North Carolina Voters Approve Prohibition

A handbill from 1915–now held by N.C. Historic Sites— outlining Prohibition rules.

On May 26, 1908, North Carolina voters approved a prohibition on the sale of alcoholic beverages statewide. North Carolina was the first state in the nation to approve such a measure, and did so by the wide margin of 62 to 38 percent.

Restrictions and regulations related to the sale and use of alcohol existed in North Carolina since the early 1700s, but the temperance movement, with calls for statewide prohibition, were not full in swing until the mid-1800s. During the Civil War, the legislature prohibited the use of various crops to make alcoholic beverages because the crops were needed for food. Throughout the late 1800s, the General Assembly gave local communities the option to ban alcohol and also began passing special legislation prohibiting saloon licenses in particular areas of varying sizes.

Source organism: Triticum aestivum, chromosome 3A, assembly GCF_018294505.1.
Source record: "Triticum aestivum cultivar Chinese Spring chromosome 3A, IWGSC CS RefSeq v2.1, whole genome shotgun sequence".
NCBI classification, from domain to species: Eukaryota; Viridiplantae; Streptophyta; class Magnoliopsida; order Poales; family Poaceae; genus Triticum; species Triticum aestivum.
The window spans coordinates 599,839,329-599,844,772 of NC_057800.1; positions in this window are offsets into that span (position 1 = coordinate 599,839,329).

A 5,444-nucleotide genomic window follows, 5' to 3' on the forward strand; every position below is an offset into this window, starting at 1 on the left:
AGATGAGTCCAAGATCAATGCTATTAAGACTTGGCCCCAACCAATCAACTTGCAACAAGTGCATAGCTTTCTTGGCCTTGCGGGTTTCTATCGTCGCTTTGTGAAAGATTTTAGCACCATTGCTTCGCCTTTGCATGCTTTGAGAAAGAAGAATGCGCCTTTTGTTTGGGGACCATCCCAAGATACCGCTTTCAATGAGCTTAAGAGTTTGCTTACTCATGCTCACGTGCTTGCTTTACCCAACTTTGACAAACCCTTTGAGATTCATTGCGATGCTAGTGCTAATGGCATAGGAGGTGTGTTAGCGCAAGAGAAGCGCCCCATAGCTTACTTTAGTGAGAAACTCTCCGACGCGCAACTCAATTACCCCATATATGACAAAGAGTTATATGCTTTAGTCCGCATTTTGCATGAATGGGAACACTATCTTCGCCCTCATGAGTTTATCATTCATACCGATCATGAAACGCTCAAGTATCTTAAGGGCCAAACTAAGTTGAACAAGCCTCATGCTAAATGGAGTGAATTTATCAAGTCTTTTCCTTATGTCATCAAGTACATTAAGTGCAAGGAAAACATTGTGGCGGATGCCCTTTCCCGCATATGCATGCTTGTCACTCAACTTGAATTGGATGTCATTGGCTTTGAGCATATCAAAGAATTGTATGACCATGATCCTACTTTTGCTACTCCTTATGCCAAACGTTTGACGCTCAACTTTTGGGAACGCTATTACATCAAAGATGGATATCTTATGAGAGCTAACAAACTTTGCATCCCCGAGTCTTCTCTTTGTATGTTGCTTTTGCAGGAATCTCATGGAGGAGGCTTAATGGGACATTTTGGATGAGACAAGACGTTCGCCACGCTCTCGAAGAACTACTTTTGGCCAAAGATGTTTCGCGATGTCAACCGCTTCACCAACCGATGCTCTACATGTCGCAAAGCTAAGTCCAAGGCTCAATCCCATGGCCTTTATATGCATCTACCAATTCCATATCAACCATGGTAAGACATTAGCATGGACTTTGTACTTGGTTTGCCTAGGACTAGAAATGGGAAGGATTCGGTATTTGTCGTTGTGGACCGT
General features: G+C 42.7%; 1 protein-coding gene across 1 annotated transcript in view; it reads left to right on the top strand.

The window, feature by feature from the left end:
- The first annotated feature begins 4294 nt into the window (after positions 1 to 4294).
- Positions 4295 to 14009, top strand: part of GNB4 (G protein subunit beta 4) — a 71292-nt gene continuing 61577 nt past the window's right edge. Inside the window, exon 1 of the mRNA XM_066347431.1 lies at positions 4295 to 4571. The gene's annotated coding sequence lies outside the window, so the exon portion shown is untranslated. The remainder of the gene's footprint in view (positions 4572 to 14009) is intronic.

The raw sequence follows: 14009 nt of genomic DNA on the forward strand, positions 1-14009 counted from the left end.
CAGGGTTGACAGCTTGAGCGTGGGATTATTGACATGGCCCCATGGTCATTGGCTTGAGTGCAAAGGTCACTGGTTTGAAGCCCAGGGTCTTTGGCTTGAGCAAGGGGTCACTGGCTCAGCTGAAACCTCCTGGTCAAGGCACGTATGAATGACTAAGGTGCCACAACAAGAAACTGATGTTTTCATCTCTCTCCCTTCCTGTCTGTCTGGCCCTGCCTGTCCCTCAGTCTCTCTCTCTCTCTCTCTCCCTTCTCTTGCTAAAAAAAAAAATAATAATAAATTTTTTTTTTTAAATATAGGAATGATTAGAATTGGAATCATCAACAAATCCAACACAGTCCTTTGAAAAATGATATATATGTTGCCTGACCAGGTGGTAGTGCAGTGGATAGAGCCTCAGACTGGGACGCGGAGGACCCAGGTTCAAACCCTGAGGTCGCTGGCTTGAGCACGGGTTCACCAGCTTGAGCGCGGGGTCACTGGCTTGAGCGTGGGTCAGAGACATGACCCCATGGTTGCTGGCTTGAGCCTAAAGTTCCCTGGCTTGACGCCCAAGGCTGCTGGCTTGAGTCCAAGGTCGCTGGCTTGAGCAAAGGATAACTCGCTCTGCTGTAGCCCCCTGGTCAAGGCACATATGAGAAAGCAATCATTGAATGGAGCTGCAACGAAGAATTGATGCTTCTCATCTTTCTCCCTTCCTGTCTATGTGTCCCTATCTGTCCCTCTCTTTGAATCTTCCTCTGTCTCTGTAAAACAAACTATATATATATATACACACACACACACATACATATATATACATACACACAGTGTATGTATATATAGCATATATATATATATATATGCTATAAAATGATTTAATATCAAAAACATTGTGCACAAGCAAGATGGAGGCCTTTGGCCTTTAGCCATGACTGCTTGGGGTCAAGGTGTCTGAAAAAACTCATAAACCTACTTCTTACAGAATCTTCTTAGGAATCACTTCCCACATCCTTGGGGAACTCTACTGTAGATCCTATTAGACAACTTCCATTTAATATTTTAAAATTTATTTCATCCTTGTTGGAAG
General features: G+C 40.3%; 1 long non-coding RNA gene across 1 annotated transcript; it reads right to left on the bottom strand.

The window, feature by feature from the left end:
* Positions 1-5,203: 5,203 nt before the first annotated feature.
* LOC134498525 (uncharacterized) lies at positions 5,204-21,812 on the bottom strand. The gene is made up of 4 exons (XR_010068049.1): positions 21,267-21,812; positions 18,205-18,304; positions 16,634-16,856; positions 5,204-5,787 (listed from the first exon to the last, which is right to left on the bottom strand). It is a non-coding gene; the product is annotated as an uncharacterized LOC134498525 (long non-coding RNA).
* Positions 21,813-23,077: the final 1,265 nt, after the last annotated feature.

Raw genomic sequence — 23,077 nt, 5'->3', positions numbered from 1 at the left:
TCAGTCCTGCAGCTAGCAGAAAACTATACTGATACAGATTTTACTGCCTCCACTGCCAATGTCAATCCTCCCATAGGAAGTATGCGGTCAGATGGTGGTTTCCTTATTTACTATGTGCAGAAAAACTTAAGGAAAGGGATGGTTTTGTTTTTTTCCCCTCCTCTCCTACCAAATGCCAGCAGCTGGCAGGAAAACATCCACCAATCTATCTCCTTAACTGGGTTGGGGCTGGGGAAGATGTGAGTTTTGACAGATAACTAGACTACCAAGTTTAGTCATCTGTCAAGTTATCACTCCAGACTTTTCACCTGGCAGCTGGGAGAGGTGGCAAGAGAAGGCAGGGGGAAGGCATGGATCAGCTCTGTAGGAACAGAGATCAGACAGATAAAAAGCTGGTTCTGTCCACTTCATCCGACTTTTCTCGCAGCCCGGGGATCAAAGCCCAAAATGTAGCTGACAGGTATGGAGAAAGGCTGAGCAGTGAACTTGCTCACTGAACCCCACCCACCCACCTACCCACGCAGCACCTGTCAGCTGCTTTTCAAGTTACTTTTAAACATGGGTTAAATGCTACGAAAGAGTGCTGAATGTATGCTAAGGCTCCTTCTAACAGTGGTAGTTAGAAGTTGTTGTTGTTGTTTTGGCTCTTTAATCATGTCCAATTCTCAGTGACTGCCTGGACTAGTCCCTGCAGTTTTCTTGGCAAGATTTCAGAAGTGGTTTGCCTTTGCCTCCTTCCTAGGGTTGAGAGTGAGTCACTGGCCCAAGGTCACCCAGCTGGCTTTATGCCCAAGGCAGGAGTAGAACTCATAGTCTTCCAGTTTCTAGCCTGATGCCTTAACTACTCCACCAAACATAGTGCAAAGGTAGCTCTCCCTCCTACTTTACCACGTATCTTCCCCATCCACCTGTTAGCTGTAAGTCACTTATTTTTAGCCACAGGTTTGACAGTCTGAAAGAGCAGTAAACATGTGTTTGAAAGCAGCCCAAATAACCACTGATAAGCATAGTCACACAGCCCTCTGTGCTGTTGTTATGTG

The Prohibition enacted by voters in 1908 went into effect in January 1909. The federal government’s Eighteenth Amendment to the Constitution became effective in 1920 making it illegal to manufacture, sell or transport intoxicating liquors in the United States. Nationwide Prohibition was ended with the passage of 21st Amendment in 1933. North Carolina was one of only two states that refused to ratify the repeal.

Image from N.C. Historic Sites. 

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